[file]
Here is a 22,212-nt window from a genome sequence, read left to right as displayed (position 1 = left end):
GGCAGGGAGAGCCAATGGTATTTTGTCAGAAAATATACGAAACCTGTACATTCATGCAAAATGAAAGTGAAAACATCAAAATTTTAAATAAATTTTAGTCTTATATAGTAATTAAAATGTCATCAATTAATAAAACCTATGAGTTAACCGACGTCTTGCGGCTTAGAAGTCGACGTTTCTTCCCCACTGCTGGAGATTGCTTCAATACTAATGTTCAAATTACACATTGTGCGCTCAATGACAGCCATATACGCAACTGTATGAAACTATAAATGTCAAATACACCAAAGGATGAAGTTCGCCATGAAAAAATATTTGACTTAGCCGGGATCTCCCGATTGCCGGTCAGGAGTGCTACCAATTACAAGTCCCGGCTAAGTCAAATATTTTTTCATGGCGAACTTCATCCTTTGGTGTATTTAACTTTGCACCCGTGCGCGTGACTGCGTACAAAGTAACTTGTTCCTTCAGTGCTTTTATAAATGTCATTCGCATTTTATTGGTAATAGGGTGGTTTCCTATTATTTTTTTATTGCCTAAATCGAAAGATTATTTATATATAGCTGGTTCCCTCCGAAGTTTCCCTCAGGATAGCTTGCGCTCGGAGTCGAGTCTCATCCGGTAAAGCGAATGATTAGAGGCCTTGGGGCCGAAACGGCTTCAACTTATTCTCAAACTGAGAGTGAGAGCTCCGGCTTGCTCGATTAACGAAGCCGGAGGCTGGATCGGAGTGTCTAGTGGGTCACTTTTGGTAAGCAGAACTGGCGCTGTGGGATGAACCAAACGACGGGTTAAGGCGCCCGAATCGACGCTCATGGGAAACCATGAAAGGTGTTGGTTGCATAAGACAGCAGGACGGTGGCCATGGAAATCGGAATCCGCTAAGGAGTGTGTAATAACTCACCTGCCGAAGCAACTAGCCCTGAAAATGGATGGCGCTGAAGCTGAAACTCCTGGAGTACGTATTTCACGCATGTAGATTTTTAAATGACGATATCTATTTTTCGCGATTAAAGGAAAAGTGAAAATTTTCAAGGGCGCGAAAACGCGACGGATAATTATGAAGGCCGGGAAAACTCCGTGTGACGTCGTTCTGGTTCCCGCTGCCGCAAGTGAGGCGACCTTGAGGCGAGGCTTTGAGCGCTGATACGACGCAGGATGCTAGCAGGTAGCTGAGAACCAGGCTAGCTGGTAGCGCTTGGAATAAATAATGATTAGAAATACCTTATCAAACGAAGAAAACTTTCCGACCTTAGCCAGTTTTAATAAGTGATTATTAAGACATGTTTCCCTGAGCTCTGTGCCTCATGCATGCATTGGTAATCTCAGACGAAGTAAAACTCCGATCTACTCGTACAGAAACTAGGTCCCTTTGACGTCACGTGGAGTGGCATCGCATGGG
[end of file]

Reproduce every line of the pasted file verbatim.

Here is a 22,212-nt window from a genome sequence, read left to right as displayed (position 1 = left end):
GGCAGGGAGAGCCAATGGTATTTTGTCAGAAAATATACGAAACCTGTACATTCATGCAAAATGAAAGTGAAAACATCAAAATTTTAAATAAATTTTAGTCTTATATAGTAATTAAAATGTCATCAATTAATAAAACCTATGAGTTAACCGACGTCTTGCGGCTTAGAAGTCGACGTTTCTTCCCCACTGCTGGAGATTGCTTCAATACTAATGTTCAAATTACACATTGTGCGCTCAATGACAGCCATATACGCAACTGTATGAAACTATAAATGTCAAATACACCAAAGGATGAAGTTCGCCATGAAAAAATATTTGACTTAGCCGGGATCTCCCGATTGCCGGTCAGGAGTGCTACCAATTACAAGTCCCGGCTAAGTCAAATATTTTTTCATGGCGAACTTCATCCTTTGGTGTATTTAACTTTGCACCCGTGCGCGTGACTGCGTACAAAGTAACTTGTTCCTTCAGTGCTTTTATAAATGTCATTCGCATTTTATTGGTAATAGGGTGGTTTCCTATTATTTTTTTATTGCCTAAATCGAAAGATTATTTATATATAGCTGGTTCCCTCCGAAGTTTCCCTCAGGATAGCTTGCGCTCGGAGTCGAGTCTCATCCGGTAAAGCGAATGATTAGAGGCCTTGGGGCCGAAACGGCTTCAACTTATTCTCAAACTGAGAGTGAGAGCTCCGGCTTGCTCGATTAACGAAGCCGGAGGCTGGATCGGAGTGTCTAGTGGGTCACTTTTGGTAAGCAGAACTGGCGCTGTGGGATGAACCAAACGACGGGTTAAGGCGCCCGAATCGACGCTCATGGGAAACCATGAAAGGTGTTGGTTGCATAAGACAGCAGGACGGTGGCCATGGAAATCGGAATCCGCTAAGGAGTGTGTAATAACTCACCTGCCGAAGCAACTAGCCCTGAAAATGGATGGCGCTGAAGCTGAAACTCCTGGAGTACGTATTTCACGCATGTAGATTTTTAAATGACGATATCTATTTTTCGCGATTAAAGGAAAAGTGAAAATTTTCAAGGGCGCGAAAACGCGACGGATAATTATGAAGGCCGGGAAAACTCCGTGTGACGTCGTTCTGGTTCCCGCTGCCGCAAGTGAGGCGACCTTGAGGCGAGGCTTTGAGCGCTGATACGACGCAGGATGCTAGCAGGTAGCTGAGAACCAGGCTAGCTGGTAGCGCTTGGAATAAATAATGATTAGAAATACCTTATCAAACGAAGAAAACTTTCCGACCTTAGCCAGTTTTAATAAGTGATTATTAAGACATGTTTCCCTGAGCTCTGTGCCTCATGCATGCATTGGTAATCTCAGACGAAGTAAAACTCCGATCTACTCGTACAGAAACTAGGTCCCTTTGACGTCACGTGGAGTGGCATCGCATGGG